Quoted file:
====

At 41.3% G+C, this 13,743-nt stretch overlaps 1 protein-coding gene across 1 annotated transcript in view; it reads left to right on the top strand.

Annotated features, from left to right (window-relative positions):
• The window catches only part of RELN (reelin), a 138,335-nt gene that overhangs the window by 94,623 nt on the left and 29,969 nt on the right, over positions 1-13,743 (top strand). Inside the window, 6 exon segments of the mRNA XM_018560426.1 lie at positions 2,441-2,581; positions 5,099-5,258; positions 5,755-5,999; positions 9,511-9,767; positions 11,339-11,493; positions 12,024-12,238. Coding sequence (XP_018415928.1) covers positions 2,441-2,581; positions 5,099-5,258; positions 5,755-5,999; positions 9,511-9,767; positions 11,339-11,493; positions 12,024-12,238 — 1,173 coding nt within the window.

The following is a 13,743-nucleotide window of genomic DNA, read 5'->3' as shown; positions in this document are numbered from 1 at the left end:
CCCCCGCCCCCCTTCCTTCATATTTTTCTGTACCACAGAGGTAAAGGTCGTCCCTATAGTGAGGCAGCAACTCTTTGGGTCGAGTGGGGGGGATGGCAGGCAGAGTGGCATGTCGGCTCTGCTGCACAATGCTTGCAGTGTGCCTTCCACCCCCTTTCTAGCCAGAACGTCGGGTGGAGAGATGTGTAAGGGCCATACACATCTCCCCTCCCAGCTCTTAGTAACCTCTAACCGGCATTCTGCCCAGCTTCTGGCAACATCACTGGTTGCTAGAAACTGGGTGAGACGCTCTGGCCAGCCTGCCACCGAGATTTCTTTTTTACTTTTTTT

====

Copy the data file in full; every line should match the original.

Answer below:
At 41.3% G+C, this 13,743-nt stretch overlaps 1 protein-coding gene across 1 annotated transcript in view; it reads left to right on the top strand.

Annotated features, from left to right (window-relative positions):
• The window catches only part of RELN (reelin), a 138,335-nt gene that overhangs the window by 94,623 nt on the left and 29,969 nt on the right, over positions 1-13,743 (top strand). Inside the window, 6 exon segments of the mRNA XM_018560426.1 lie at positions 2,441-2,581; positions 5,099-5,258; positions 5,755-5,999; positions 9,511-9,767; positions 11,339-11,493; positions 12,024-12,238. Coding sequence (XP_018415928.1) covers positions 2,441-2,581; positions 5,099-5,258; positions 5,755-5,999; positions 9,511-9,767; positions 11,339-11,493; positions 12,024-12,238 — 1,173 coding nt within the window.

The following is a 13,743-nucleotide window of genomic DNA, read 5'->3' as shown; positions in this document are numbered from 1 at the left end:
CCCCCGCCCCCCTTCCTTCATATTTTTCTGTACCACAGAGGTAAAGGTCGTCCCTATAGTGAGGCAGCAACTCTTTGGGTCGAGTGGGGGGGATGGCAGGCAGAGTGGCATGTCGGCTCTGCTGCACAATGCTTGCAGTGTGCCTTCCACCCCCTTTCTAGCCAGAACGTCGGGTGGAGAGATGTGTAAGGGCCATACACATCTCCCCTCCCAGCTCTTAGTAACCTCTAACCGGCATTCTGCCCAGCTTCTGGCAACATCACTGGTTGCTAGAAACTGGGTGAGACGCTCTGGCCAGCCTGCCACCGAGATTTCTTTTTTACTTTTTTT